|Birth name||Robert Michael Watson Jr.|
|Born||August 23, 1953|
Lawrence, Kansas, U.S.
|Occupation(s)||Musician, composer, educator|
|Labels||Roulette, Red, Blue Note, Columbia, Palmetto|
Robert Michael Watson Jr. (born August 23, 1953), known professionally as Bobby Watson, is an American saxophonist, composer, and educator.
Watson was born in Lawrence, Kansas, United States, and grew up in Kansas City, Kansas. He attended the University of Miami, at the same time as Pat Metheny, Jaco Pastorius, and Bruce Hornsby. He graduated in 1975, moved to New York City, and became music director for the Jazz Messengers from 1977 to 1981. After leaving the band, he was productive as a session musician, recording with Wynton Marsalis, Branford Marsalis, Max Roach, Joe Williams, Dianne Reeves, Lou Rawls, Betty Carter, and Carmen Lundy. He formed the band Bobby Watson & Horizon with bassist Curtis Lundy and drummer Victor Lewis, with whom he played throughout the 1980s and 1990s. In 1991, they released the album Post Motown Bop on Blue Note Records, with John Fordham in Q Magazine describing it as "gleaming, glossy bebop".
Watson also led a group known as the High Court of Swing (a tribute to the music of Johnny Hodges), the sixteen-piece Tailor-Made Big Band, and is a founding member of the 29th Street Saxophone Quartet, an all-horn, four-piece group with alto saxophonist Ed Jackson, tenor saxophonist Rich Rothenberg, and baritone saxophonist Jim Hartog. Watson also composed a song for the soundtrack to the movie A Bronx Tale (1993).
A resident of New York for most of his professional life, he served as a member of the adjunct faculty and taught saxophone privately at William Paterson University from 1985 to 1986 and the Manhattan School of Music from 1996 to 1999. He is involved with the Thelonious Monk Institute's annual Jazz in America high school outreach program.
In 2000, he was approached to return to his native midwestern surroundings on the Kansas-Missouri border. Watson was selected as the first William D. and Mary Grant/Missouri, Distinguished Professorship in Jazz Studies. As the director of jazz studies at the University of Missouri–Kansas City Conservatory of Music, while still managing a worldwide performing schedule, Watson's ensembles at UMKC have received several awards. Watson spent the 2019-2020 academic year as a Global Jazz Ambassador for UMKC.
- Estimated Time of Arrival (Roulette, 1978)
- All Because of You (Roulette, 1979)
- Advance (Enja, 1985)
- Beatitudes (New Note, 1985)
- Appointment in Milano (Red,1985)
- Love Remains (Red, 1986)
- The Year of the Rabbit (New Note, 1987)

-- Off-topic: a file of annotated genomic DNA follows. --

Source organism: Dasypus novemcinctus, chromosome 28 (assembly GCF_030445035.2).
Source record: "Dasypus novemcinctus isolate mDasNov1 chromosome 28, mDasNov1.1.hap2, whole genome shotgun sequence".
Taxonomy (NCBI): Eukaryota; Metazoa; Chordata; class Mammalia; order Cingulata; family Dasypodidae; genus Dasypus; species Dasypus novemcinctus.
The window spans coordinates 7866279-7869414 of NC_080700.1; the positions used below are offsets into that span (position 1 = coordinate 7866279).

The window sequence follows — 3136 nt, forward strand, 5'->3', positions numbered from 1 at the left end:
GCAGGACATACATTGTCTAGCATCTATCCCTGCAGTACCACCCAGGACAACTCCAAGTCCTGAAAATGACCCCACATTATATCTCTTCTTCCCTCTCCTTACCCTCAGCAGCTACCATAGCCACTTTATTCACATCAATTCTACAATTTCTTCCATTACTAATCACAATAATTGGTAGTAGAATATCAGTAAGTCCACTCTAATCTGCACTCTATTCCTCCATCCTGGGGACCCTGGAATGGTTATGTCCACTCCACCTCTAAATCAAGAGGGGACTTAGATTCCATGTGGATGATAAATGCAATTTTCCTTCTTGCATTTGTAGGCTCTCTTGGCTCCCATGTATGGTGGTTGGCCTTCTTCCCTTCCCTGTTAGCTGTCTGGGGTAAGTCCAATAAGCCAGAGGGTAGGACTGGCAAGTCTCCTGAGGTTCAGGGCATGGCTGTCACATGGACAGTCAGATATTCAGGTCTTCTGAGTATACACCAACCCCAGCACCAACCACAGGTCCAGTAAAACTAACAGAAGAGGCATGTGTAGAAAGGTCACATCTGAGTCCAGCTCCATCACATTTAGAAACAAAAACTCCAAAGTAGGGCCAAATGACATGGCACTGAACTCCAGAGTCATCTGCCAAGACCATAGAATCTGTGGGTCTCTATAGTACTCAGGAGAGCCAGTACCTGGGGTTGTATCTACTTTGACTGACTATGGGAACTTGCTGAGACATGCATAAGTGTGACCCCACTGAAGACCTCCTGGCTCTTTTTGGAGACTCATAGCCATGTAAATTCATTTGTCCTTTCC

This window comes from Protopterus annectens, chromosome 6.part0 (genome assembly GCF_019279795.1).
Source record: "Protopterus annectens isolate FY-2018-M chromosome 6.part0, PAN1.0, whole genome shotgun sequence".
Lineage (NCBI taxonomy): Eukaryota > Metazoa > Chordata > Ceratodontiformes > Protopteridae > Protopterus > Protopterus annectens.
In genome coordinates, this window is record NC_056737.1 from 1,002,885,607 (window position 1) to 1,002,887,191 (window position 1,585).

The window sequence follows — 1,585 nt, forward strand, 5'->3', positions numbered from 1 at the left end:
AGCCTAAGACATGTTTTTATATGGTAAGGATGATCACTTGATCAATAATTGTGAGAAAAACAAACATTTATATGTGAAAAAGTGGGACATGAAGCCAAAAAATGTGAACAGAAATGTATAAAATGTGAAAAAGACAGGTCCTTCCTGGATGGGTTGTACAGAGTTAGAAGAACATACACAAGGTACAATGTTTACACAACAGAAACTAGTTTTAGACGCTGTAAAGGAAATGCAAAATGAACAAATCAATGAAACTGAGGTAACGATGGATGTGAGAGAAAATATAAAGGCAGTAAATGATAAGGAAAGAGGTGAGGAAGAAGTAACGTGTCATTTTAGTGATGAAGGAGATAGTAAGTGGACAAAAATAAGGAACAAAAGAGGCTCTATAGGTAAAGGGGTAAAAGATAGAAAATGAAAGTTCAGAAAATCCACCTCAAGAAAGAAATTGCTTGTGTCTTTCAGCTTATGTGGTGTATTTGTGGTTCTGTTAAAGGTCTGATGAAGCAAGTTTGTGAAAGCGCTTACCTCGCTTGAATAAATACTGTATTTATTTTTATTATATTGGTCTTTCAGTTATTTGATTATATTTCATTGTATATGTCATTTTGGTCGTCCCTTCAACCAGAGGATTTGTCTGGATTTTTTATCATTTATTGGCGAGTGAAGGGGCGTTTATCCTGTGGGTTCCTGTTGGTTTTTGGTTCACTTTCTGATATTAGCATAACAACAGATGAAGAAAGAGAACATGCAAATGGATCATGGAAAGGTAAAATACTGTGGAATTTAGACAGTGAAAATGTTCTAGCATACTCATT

- The Inventor (Blue Note, 1989)
- Post-Motown Bop (Blue Note, 1991)
- Present Tense (Columbia, 1992)
- Tailor Made (Columbia, 1993)
- Gumbo (Evidence, 1994)
- Midwest Shuffle (Columbia, 1994)
- Urban Renewal (Kokopelli, 1995)
- Live & Learn (Palmetto, 2001)
- Old Friends New Point (City Light, 2002)
- From the Heart (Palmetto, 2007)
- Made in America (Smoke Sessions, 2017)
- Bird at 100 (Smoke Sessions, 2019)
- Keepin' It Real (Smoke Sessions, 2020)
With the 29th Street Saxophone Quartet
- Pointillistic Groove (Osmosis, 1984)
- The Real Deal (New Note, 1987)
- Underground (Antilles, 1991)
With Art Blakey
- Gypsy Folk Tales (Roulette, 1977)
- In My Prime Vol. 1 (Timeless, 1977)
- In My Prime Vol. 2 (Timeless, 1977)
- In This Korner (Concord Jazz, 1978)
- Reflections in Blue (Timeless, 1978)
- Night in Tunisia: Digital Recording (Philips, 1979)
- Live at Montreux and Northsea (Timeless, 1980)
- One by One (Palcoscenico, 198)
- Art Blakey in Sweden (Amigo, 1981)
- Album of the Year (Timeless, 1981)
- Straight Ahead (Concord Jazz, 1981)
- Ricky Ford, Interpretations (Muse, 1982)
- Louis Hayes, Light and Lively (SteepleChase, 1989)
- John Hicks, Naima's Love Song (DIW, 1988)
- John Hicks, Piece for My Peace (Landmark, 1995)
- The Leaders, Spirits Alike (Double Moon, 2006)
- Sam Rivers, Colours (Black Saint, 1982)
- Superblue, Superblue (Blue Note, 1988)
- Jack Walrath, Journey, Man! (Evidence, 1995)
- ^ "Bobby Watson". International Council of Fine Arts Deans. Retrieved September 8, 2018.
On August 23, 2014, coincidentally his 61st birthday
- ^ a b c d Colin Larkin, ed. (1992). The Guinness Encyclopedia of Popular Music (First ed.). Guinness Publishing. p. 2637. ISBN 0-85112-939-0.
- ^ a b Skelly, Richard. "Bobby Watson". AllMusic. Retrieved 12 September 2018.
- ^ Fordham, John (5 March 1991). "Post Motown Bop review". Q Magazine. 55: 80.
- ^ "People: Faculty Directory: Bobby Watson, Jr". UMKC. Archived from the original on 2011-07-19. Retrieved 2010-09-07.
- ^ Burnett, Chris (2003-10-02). "Bobby Watson's Kansas City Big Band: Part 1-2". All About Jazz. Retrieved 2010-09-07.
- ^ "Superblue". AllMusic. Retrieved 5 November 2016.
- Official website
- Bobby Watson video interview at Furious.com at the Wayback Machine (archived 2015-09-06)
- Interview at NAMM Oral History Library (2016)
- 1953 births
- Living people
- American jazz alto saxophonists
- American male saxophonists
- American jazz composers
- Jazz alto saxophonists
- The Jazz Messengers members
- American male jazz composers
- Musicians from Kansas City, Kansas
- Musicians from Lawrence, Kansas
- Palmetto Records artists
- Post-bop jazz musicians
- University of Missouri–Kansas City faculty
- 21st-century American saxophonists
- The Leaders members
- Savoy Sultans members
- Superblue (band) members
- 20th-century saxophonists
- 20th-century American composers
- 21st-century American composers
- 20th-century American male musicians
- 21st-century American male musicians
- 20th-century jazz composers
- 21st-century jazz composers